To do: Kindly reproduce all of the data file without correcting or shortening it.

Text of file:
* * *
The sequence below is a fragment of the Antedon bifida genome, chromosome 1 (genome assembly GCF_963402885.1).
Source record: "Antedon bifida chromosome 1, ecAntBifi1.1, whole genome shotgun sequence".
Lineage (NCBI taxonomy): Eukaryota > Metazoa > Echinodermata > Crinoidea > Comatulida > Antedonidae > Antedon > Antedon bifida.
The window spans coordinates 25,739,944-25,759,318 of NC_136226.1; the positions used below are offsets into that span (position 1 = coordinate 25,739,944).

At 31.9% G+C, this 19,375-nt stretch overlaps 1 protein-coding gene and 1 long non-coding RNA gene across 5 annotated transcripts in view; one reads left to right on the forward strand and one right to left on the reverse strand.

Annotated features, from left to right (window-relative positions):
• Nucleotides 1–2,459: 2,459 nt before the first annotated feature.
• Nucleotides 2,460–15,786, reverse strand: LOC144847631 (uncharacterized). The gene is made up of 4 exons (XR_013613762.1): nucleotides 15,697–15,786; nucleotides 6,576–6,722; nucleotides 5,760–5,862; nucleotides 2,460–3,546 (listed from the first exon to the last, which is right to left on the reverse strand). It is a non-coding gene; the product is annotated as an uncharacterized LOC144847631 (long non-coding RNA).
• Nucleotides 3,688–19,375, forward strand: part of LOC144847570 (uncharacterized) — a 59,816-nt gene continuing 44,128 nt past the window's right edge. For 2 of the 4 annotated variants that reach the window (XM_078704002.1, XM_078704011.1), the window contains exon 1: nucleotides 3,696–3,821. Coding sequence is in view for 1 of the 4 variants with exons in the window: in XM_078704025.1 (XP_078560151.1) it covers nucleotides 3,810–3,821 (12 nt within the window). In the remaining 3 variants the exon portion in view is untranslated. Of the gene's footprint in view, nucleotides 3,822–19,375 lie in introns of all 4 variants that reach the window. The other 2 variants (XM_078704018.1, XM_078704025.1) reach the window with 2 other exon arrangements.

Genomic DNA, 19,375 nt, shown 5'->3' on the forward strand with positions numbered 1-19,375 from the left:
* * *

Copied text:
The sequence below is a fragment of the Antedon bifida genome, chromosome 1 (genome assembly GCF_963402885.1).
Source record: "Antedon bifida chromosome 1, ecAntBifi1.1, whole genome shotgun sequence".
Lineage (NCBI taxonomy): Eukaryota > Metazoa > Echinodermata > Crinoidea > Comatulida > Antedonidae > Antedon > Antedon bifida.
The window spans coordinates 25,739,944-25,759,318 of NC_136226.1; the positions used below are offsets into that span (position 1 = coordinate 25,739,944).

At 31.9% G+C, this 19,375-nt stretch overlaps 1 protein-coding gene and 1 long non-coding RNA gene across 5 annotated transcripts in view; one reads left to right on the forward strand and one right to left on the reverse strand.

Annotated features, from left to right (window-relative positions):
• Nucleotides 1–2,459: 2,459 nt before the first annotated feature.
• Nucleotides 2,460–15,786, reverse strand: LOC144847631 (uncharacterized). The gene is made up of 4 exons (XR_013613762.1): nucleotides 15,697–15,786; nucleotides 6,576–6,722; nucleotides 5,760–5,862; nucleotides 2,460–3,546 (listed from the first exon to the last, which is right to left on the reverse strand). It is a non-coding gene; the product is annotated as an uncharacterized LOC144847631 (long non-coding RNA).
• Nucleotides 3,688–19,375, forward strand: part of LOC144847570 (uncharacterized) — a 59,816-nt gene continuing 44,128 nt past the window's right edge. For 2 of the 4 annotated variants that reach the window (XM_078704002.1, XM_078704011.1), the window contains exon 1: nucleotides 3,696–3,821. Coding sequence is in view for 1 of the 4 variants with exons in the window: in XM_078704025.1 (XP_078560151.1) it covers nucleotides 3,810–3,821 (12 nt within the window). In the remaining 3 variants the exon portion in view is untranslated. Of the gene's footprint in view, nucleotides 3,822–19,375 lie in introns of all 4 variants that reach the window. The other 2 variants (XM_078704018.1, XM_078704025.1) reach the window with 2 other exon arrangements.

Genomic DNA, 19,375 nt, shown 5'->3' on the forward strand with positions numbered 1-19,375 from the left: